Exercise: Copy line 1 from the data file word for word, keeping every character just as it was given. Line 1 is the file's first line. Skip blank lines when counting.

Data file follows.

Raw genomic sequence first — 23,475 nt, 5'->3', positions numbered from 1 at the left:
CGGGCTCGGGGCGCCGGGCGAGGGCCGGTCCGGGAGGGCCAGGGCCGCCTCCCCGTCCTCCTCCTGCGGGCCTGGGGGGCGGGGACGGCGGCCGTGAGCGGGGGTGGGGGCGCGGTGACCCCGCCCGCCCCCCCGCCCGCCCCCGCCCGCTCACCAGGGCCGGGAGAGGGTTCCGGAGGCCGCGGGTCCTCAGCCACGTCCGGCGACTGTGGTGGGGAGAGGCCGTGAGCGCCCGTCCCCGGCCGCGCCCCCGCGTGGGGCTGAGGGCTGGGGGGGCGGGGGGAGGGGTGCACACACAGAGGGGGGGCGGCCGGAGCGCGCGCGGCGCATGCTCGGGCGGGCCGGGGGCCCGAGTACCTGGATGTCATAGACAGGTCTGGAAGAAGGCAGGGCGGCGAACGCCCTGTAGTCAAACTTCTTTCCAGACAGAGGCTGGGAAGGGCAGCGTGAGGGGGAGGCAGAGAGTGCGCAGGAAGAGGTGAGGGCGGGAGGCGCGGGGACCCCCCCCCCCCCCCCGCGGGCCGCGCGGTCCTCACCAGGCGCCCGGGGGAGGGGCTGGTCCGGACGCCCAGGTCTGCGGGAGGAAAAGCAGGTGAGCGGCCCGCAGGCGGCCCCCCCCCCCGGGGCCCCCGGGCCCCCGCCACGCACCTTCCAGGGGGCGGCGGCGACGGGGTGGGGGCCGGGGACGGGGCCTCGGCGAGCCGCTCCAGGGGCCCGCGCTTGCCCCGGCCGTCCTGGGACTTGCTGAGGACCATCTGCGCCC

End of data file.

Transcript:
Raw genomic sequence first — 23,475 nt, 5'->3', positions numbered from 1 at the left: